I do really enjoy working quickly, so I am really pleased that this seems to work in my favour. I think this is a great technique to use to quickly take note of the figures and to use as a reference point as I think I omit unnecessary information when I work quickly, whereas when I work slower and put ‘effort’ in, I tend to over-analyse what I see and thus include too much information as opposed to focussing on the important information solely. The comment regarding looking solid and animated leaves me with something to consider moving forward as this is obviously information which is actually something to be included.

Project 3: Form

You are getting to grips with anatomy and the proportions well and this basic shape exercise has been useful for you. You have tackled difficult positions and they are convincing. However, when it comes to energy be freer with your marks so there is more movement. Use your whole arm to be more gestural.

I agree that the basic shapes exercise was useful and is something I will carry forward as I find it a great starting point for my pieces. I agree with the energy comments too and think I need to ‘let go’ a bit more sometimes and just do what feels natural as opposed to controlled.

Project 4: Structure

You have been observant on the structure of the human body.  When you are doing single parts, you can convey them well in terms of structure through tone and form. When it comes to doing the whole figure, you lose the structure so take your time to put the different parts together.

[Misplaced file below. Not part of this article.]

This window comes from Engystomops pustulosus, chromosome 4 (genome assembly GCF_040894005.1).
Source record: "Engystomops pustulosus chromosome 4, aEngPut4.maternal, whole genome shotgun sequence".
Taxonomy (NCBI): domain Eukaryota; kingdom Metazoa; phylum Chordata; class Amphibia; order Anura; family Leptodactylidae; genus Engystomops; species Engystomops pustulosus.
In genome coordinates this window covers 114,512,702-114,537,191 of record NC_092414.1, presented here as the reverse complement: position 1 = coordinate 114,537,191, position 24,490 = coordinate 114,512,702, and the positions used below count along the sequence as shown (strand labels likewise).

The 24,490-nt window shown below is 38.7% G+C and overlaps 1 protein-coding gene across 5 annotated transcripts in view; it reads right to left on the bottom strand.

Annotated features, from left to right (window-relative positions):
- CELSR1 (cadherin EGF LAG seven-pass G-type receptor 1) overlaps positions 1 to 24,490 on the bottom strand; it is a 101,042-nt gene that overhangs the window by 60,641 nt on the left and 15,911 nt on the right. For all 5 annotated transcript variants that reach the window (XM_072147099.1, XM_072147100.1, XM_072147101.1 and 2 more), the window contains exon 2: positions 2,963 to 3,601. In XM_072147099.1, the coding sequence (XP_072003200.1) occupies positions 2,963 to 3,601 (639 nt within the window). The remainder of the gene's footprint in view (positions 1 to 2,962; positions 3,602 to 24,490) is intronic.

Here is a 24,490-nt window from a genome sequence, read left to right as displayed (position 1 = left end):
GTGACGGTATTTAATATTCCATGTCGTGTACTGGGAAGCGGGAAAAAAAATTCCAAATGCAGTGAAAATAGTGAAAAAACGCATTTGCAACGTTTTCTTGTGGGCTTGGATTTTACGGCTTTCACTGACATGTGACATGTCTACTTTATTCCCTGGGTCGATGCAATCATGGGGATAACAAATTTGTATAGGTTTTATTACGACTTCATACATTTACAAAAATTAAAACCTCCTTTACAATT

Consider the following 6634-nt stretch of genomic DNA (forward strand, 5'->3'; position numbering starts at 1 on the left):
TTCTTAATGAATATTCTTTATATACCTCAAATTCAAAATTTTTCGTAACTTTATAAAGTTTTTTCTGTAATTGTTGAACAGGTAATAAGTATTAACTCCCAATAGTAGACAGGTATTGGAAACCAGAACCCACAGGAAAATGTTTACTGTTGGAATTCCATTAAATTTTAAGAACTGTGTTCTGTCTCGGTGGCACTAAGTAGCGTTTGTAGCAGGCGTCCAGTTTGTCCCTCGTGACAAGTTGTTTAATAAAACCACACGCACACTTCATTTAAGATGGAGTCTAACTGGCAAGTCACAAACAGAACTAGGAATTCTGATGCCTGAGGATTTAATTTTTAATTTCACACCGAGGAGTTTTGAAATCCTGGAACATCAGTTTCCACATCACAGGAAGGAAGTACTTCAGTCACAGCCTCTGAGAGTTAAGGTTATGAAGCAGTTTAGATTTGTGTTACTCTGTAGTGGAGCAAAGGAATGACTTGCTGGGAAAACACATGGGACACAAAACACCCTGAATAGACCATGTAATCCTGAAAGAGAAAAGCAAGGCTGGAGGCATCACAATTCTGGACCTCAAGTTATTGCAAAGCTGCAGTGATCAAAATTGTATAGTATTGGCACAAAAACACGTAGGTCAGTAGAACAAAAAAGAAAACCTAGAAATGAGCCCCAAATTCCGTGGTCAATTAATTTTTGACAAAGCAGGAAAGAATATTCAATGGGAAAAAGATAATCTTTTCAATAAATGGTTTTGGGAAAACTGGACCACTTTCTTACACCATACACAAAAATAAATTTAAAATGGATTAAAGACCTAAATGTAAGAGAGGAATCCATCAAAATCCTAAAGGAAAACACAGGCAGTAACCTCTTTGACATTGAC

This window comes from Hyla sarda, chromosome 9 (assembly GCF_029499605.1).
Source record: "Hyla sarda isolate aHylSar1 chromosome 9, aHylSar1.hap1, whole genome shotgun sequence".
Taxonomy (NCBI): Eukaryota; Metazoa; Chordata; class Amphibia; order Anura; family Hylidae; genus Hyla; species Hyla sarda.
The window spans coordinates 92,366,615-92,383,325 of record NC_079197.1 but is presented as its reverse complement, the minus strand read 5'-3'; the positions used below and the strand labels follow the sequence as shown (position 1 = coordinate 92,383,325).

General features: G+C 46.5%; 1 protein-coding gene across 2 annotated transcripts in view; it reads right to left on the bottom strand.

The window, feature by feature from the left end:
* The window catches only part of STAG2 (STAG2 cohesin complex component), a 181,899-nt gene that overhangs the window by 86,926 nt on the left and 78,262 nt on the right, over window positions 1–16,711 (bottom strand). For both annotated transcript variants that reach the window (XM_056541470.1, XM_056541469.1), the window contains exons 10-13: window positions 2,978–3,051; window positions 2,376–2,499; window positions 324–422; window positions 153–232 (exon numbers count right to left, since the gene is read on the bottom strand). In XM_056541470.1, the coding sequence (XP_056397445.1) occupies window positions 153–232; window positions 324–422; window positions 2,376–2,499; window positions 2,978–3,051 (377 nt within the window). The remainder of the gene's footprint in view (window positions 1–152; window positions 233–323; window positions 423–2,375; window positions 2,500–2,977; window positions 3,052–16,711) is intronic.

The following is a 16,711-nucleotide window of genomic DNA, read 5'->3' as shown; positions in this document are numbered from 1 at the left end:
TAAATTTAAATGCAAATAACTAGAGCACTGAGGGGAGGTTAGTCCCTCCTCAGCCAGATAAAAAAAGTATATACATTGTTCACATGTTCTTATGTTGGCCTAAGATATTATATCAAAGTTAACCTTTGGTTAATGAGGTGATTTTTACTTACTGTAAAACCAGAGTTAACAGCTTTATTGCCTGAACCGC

I did not think I would really enjoy this section as I thought my skill in detail too weak, however, I actually rather enjoyed this part, especially the hands and legs etc, but agree that I need to see figures as a whole as bite-size chunks to maintain this standard.

Project 5: The Moving Figure

You have been quite inventive with the inverted figures and good to see you push yourself with alternative ideas. The moving figures have more fluidity now but when doing gestural strokes don’t forget the structure of the actual anatomy and proportions so make sure there is a balance between creativity and the technical aspects. You have observed the relationship between several figures well.

I did enjoy this section and also the inverted piece. I agree regarding the structure and think perhaps I should try and ensure the technical aspects are as strong as possible before I go any further.

Project 6: Head

Your drawings of portraits are not too bad. There seems to be a likeness but think more about flesh tones and filling in the space so there is more depth to the face. Work with tones and patches of them to get more conviction.

I agree. There are some areas which need the flesh and depth depicting more. I find this response rather kind as I think a lot of this section was actually rather poor, myself! I definitely did not enjoy the imagination portrait and do not think this will be something I will repeat really; I think I am stronger in what I can see and spend time dissecting.

Assignment

Seated Model

This figure could have more depth through the form. However, you have used various marks to make some convincing folds and creases with the main torso. The face is not as accurate as can be.

This piece definitely doesn’t look as accurate as it could be and I agree regarding the depth and form too. I wasn’t too bothered about it fully looking like the subject, more creating an accurate measurement overall.

Reclining Model

This is more advanced because you have shown form but be careful with depth. The figure is on the same plane as the main subject so the viewer becomes lost on where to focus.